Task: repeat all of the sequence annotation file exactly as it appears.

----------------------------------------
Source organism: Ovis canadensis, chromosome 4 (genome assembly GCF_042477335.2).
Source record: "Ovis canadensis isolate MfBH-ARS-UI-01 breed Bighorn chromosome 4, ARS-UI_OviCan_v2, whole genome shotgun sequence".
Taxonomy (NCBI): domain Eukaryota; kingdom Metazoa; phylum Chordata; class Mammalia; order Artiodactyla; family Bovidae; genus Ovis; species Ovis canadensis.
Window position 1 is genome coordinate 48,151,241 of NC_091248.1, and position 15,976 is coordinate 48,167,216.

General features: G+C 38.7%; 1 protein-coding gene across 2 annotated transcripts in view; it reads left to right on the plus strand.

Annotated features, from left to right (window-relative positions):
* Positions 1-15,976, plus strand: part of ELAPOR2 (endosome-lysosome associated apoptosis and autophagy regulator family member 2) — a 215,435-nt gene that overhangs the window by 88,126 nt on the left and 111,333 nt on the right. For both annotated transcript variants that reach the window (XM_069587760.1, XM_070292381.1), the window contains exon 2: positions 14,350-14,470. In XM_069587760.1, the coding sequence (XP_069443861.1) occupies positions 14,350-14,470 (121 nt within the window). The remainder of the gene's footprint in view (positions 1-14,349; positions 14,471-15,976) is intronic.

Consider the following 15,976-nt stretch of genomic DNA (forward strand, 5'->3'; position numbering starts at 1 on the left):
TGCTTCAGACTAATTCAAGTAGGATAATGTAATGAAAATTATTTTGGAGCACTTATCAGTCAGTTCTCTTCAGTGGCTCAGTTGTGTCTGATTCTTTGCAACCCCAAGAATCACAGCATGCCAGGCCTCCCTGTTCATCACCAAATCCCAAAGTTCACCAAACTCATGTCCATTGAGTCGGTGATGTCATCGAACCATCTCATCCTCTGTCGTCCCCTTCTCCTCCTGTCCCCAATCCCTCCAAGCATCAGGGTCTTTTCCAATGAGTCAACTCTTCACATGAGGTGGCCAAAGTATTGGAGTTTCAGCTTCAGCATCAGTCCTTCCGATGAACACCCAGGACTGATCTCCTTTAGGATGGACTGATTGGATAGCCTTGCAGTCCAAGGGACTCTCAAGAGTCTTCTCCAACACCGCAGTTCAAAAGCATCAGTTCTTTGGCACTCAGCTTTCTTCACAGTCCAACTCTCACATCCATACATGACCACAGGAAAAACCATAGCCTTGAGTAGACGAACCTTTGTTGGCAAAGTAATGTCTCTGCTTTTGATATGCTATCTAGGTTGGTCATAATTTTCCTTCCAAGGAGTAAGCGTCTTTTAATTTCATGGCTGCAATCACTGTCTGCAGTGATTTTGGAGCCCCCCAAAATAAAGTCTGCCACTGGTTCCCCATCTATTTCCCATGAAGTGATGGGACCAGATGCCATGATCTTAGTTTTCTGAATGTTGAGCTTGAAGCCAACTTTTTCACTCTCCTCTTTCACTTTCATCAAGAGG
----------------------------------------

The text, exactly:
Source organism: Ovis canadensis, chromosome 4 (genome assembly GCF_042477335.2).
Source record: "Ovis canadensis isolate MfBH-ARS-UI-01 breed Bighorn chromosome 4, ARS-UI_OviCan_v2, whole genome shotgun sequence".
Taxonomy (NCBI): domain Eukaryota; kingdom Metazoa; phylum Chordata; class Mammalia; order Artiodactyla; family Bovidae; genus Ovis; species Ovis canadensis.
Window position 1 is genome coordinate 48,151,241 of NC_091248.1, and position 15,976 is coordinate 48,167,216.

General features: G+C 38.7%; 1 protein-coding gene across 2 annotated transcripts in view; it reads left to right on the plus strand.

Annotated features, from left to right (window-relative positions):
* Positions 1-15,976, plus strand: part of ELAPOR2 (endosome-lysosome associated apoptosis and autophagy regulator family member 2) — a 215,435-nt gene that overhangs the window by 88,126 nt on the left and 111,333 nt on the right. For both annotated transcript variants that reach the window (XM_069587760.1, XM_070292381.1), the window contains exon 2: positions 14,350-14,470. In XM_069587760.1, the coding sequence (XP_069443861.1) occupies positions 14,350-14,470 (121 nt within the window). The remainder of the gene's footprint in view (positions 1-14,349; positions 14,471-15,976) is intronic.

Consider the following 15,976-nt stretch of genomic DNA (forward strand, 5'->3'; position numbering starts at 1 on the left):
TGCTTCAGACTAATTCAAGTAGGATAATGTAATGAAAATTATTTTGGAGCACTTATCAGTCAGTTCTCTTCAGTGGCTCAGTTGTGTCTGATTCTTTGCAACCCCAAGAATCACAGCATGCCAGGCCTCCCTGTTCATCACCAAATCCCAAAGTTCACCAAACTCATGTCCATTGAGTCGGTGATGTCATCGAACCATCTCATCCTCTGTCGTCCCCTTCTCCTCCTGTCCCCAATCCCTCCAAGCATCAGGGTCTTTTCCAATGAGTCAACTCTTCACATGAGGTGGCCAAAGTATTGGAGTTTCAGCTTCAGCATCAGTCCTTCCGATGAACACCCAGGACTGATCTCCTTTAGGATGGACTGATTGGATAGCCTTGCAGTCCAAGGGACTCTCAAGAGTCTTCTCCAACACCGCAGTTCAAAAGCATCAGTTCTTTGGCACTCAGCTTTCTTCACAGTCCAACTCTCACATCCATACATGACCACAGGAAAAACCATAGCCTTGAGTAGACGAACCTTTGTTGGCAAAGTAATGTCTCTGCTTTTGATATGCTATCTAGGTTGGTCATAATTTTCCTTCCAAGGAGTAAGCGTCTTTTAATTTCATGGCTGCAATCACTGTCTGCAGTGATTTTGGAGCCCCCCAAAATAAAGTCTGCCACTGGTTCCCCATCTATTTCCCATGAAGTGATGGGACCAGATGCCATGATCTTAGTTTTCTGAATGTTGAGCTTGAAGCCAACTTTTTCACTCTCCTCTTTCACTTTCATCAAGAGG